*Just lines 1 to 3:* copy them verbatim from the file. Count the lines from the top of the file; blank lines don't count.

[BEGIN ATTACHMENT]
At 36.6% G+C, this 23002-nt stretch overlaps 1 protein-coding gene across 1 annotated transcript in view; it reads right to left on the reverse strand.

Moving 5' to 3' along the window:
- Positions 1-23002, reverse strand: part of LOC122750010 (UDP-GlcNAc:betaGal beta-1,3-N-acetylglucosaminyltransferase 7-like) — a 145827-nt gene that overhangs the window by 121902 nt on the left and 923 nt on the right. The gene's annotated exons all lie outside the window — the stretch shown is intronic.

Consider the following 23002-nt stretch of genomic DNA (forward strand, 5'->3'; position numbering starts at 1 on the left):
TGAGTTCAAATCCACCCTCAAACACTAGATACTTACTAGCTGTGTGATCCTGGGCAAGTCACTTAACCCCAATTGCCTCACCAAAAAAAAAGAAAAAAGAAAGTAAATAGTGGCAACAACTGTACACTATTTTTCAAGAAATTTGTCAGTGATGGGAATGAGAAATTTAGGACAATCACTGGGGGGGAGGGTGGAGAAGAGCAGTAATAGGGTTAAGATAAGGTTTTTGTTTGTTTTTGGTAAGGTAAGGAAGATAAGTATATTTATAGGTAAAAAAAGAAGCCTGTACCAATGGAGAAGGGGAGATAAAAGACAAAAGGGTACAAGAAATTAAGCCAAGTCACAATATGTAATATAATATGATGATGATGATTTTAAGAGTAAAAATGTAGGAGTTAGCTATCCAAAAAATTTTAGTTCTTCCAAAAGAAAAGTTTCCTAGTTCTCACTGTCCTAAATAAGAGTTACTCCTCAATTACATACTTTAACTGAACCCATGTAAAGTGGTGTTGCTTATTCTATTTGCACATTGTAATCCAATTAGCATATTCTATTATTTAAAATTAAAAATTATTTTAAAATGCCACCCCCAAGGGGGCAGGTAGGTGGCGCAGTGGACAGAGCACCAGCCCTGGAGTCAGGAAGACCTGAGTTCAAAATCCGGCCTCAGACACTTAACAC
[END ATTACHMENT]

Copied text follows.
At 36.6% G+C, this 23002-nt stretch overlaps 1 protein-coding gene across 1 annotated transcript in view; it reads right to left on the reverse strand.

Moving 5' to 3' along the window:
- Positions 1-23002, reverse strand: part of LOC122750010 (UDP-GlcNAc:betaGal beta-1,3-N-acetylglucosaminyltransferase 7-like) — a 145827-nt gene that overhangs the window by 121902 nt on the left and 923 nt on the right. The gene's annotated exons all lie outside the window — the stretch shown is intronic.